You stating,"I'm just glad I'm not the patient" is not nice. You are implying that a nurse who gets anxious about a stressful work environment will take poor care of his/her patients and that is simply not true. I think in a lot of cases, it's the ultra calm laissez faire attitude nurses that are the ones to keep an eye on.

    Not everyone is cut from the same cloth so what helps you keep your anxiety under control may do diddly squat for someone else.

    As for crying, I don't think you have the right to tell others not to. For some, this may be a great way to release everything after a bad shift so that they can start over renewed.

    In summary, thank you for sharing how you handle the stress of being a new nurse. It sounds like it is working very well for you. Hopefully it will help others out there as well. But, for people w/ severe anxiety issues, I fear it will take more than what you've outlined here for them to overcome it.
    Last edit by annie.rn on Nov 4, '15 : Reason: Typo corrections and added a thought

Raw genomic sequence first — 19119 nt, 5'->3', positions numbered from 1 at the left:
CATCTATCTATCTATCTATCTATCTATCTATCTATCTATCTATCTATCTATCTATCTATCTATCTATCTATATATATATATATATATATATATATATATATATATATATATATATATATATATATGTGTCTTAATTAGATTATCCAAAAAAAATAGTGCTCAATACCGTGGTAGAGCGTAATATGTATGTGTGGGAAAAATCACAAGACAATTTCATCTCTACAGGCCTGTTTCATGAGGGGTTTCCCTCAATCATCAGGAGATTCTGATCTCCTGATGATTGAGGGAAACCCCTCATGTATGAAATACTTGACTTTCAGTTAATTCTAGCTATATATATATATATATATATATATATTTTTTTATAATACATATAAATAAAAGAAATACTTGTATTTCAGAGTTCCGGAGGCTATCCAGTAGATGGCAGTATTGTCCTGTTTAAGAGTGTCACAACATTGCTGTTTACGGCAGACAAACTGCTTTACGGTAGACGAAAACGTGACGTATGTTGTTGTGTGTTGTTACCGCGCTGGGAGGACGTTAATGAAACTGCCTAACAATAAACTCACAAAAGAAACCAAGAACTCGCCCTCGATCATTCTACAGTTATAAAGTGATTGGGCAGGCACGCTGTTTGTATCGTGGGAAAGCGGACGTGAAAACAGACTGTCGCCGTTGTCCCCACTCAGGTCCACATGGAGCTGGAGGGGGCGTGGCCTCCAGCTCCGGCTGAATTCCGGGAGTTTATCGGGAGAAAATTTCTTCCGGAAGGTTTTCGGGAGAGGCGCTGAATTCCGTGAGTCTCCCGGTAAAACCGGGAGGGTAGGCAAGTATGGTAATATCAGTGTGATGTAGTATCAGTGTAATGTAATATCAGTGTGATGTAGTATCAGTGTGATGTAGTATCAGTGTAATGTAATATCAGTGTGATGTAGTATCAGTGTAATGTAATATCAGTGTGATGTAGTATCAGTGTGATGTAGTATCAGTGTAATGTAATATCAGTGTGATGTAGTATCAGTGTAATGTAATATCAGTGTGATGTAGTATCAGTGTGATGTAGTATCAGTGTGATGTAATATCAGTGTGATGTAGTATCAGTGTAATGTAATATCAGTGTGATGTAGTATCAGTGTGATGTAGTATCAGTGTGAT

4. by   Karou
    I made a reply but I accidentally cancelled it. Ugh! I will try again.

    I agree that your intentions are good, but you come off as naive and a little ignorant. I am glad that you have developed great coping mechanisms for stress and anxiety, and have found a way to positively channel it. Good for you! This is not easy to do.

    Please be mindful that this is not as easy for everyone. Some people struggle with crippling anxiety daily, even outside of nursing/work. This can have been a problem for their entire life and something they continuously seek treatment for. Depression and anxiety go hand and hand much of the time, and it can be difficult to control either. Anxiety is not a choice for most people.